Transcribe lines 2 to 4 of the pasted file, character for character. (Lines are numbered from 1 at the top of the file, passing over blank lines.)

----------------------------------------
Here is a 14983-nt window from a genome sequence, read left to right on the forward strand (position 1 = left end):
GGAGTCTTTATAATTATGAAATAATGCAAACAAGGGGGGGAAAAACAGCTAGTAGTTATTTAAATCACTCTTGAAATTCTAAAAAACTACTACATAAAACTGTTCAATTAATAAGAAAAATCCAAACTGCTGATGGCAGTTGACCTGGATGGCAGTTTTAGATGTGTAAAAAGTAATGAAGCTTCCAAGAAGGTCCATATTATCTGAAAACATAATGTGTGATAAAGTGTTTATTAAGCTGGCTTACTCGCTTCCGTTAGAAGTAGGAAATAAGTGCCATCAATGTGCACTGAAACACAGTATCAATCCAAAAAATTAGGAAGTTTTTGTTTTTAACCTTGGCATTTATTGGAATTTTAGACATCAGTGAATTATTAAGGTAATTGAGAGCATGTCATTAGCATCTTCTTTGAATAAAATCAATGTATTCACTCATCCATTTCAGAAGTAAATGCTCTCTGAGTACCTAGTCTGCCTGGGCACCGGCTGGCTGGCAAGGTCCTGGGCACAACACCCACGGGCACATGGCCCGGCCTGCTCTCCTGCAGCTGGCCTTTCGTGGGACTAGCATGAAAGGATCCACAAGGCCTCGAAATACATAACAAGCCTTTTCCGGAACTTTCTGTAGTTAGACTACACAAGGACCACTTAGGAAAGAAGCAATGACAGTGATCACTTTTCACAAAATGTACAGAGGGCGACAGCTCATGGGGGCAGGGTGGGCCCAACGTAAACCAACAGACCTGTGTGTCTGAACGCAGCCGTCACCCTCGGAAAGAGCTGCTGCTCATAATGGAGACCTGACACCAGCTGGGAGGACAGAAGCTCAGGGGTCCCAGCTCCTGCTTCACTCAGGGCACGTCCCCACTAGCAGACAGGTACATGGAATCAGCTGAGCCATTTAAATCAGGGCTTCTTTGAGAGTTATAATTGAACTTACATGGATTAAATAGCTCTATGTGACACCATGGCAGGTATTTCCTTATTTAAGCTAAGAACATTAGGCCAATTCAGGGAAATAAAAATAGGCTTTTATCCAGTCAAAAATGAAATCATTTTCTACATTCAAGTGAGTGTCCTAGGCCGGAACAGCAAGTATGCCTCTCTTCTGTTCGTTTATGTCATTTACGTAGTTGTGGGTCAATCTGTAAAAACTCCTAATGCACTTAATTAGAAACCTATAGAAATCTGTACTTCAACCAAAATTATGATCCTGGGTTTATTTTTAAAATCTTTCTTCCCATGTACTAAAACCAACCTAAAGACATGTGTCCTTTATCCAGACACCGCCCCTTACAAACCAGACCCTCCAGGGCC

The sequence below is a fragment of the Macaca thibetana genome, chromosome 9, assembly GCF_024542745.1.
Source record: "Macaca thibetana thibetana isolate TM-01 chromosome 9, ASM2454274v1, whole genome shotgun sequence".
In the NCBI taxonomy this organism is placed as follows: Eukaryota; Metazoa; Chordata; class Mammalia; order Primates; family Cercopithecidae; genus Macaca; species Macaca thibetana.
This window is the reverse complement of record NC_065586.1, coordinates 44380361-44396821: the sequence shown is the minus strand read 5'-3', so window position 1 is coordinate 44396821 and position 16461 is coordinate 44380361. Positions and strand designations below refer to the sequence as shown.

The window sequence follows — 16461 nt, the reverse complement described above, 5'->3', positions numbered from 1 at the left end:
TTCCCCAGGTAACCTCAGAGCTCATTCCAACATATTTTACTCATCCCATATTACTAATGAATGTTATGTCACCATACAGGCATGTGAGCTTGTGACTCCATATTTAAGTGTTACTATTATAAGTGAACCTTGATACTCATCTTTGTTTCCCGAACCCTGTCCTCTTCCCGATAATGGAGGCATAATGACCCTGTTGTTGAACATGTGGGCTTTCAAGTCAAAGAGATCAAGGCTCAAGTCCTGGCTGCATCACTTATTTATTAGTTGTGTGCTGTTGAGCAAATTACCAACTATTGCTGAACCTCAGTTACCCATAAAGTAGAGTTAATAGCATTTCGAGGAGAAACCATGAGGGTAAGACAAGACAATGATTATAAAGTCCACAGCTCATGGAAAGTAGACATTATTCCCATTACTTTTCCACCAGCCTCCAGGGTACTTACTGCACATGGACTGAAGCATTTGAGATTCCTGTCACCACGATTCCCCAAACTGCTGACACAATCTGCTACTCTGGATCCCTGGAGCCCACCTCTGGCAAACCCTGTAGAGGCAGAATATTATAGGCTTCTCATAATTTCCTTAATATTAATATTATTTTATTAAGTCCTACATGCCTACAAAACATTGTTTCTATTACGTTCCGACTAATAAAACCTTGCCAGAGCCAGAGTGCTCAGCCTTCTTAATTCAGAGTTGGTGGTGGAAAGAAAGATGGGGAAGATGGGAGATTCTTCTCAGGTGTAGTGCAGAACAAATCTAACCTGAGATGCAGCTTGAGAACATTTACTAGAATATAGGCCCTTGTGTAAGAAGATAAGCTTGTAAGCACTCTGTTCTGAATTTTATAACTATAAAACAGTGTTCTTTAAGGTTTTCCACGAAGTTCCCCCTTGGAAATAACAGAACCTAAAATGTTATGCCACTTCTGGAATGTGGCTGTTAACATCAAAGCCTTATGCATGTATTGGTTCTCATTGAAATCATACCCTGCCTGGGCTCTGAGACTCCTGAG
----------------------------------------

GGAGTCTTTATAATTATGAAATAATGCAAACAAGGGGGGGAAAAACAGCTAGTAGTTATTTAAATCACTCTTGAAATTCTAAAAAACTACTACATAAAACTGTTCAATTAATAAGAAAAATCCAAACTGCTGATGGCAGTTGACCTGGATGGCAGTTTTAGATGTGTAAAAAGTAATGAAGCTTCCAAGAAGGTCCATATTATCTGAAAACATAATGTGTGATAAAGTGTTTATTAAGCTGGCTTACTCGCTTCCGTTAGAAGTAGGAAATAAGTGCCATCAATGTGCACTGAAACACAGTATCAATCCAAAAAATTAGGAAGTTTTTGTTTTTAACCTTGGCATTTATTGGAATTTTAGACATCAGTGAATTATTAAGGTAATTGAGAGCATGTCATTAGCATCTTCTTTGAATAAAATCAATGTATTCACTCATCCATTTCAGAAGTAAATGCTCTCTGAGTACCTAGTCTGCCTGGGCACCGGCTGGCTGGCAAGGTCCTGGGCACAACACCCACGGGCACATGGCCCGGCCTGCTCTCCTGCAGCTGGCCTTTCGTGGGACTAGCATGAAAGGATCCACAAGGCCTCGAAATACATAACAAGCCTTTTCCGGAACTTTCTGTAGTTAGACTACACAAGGACCACTTAGGAAAGAAGCAATGACAGTGATCACTTTTCACAAAATGTACAGAGGGCGACAGCTCATGGGGGCAGGGTGGGCCCAACGTAAACCAACAGACCTGTGTGTCTGAACGCAGCCGTCACCCTCGGAAAGAGCTGCTGCTCATAATGGAGACCTGACACCAGCTGGGAGGACAGAAGCTCAGGGGTCCCAGCTCCTGCTTCACTCAGGGCACGTCCCCACTAGCAGACAGGTACATGGAATCAGCTGAGCCATTTAAATCAGGGCTTCTTTGAGAGTTATAATTGAACTTACATGGATTAAATAGCTCTATGTGACACCATGGCAGGTATTTCCTTATTTAAGCTAAGAACATTAGGCCAATTCAGGGAAATAAAAATAGGCTTTTATCCAGTCAAAAATGAAATCATTTTCTACATTCAAGTGAGTGTCCTAGGCCGGAACAGCAAGTATGCCTCTCTTCTGTTCGTTTATGTCATTTACGTAGTTGTGGGTCAATCTGTAAAAACTCCTAATGCACTTAATTAGAAACCTATAGAAATCTGTACTTCAACCAAAATTATGATCCTGGGTTTATTTTTAAAATCTTTCTTCCCATGTACTAAAACCAACCTAAAGACATGTGTCCTTTATCCAGACACCGCCCCTTACAAACCAGACCCTCCAGGGCC

The sequence below is a fragment of the Macaca thibetana genome, chromosome 9, assembly GCF_024542745.1.
Source record: "Macaca thibetana thibetana isolate TM-01 chromosome 9, ASM2454274v1, whole genome shotgun sequence".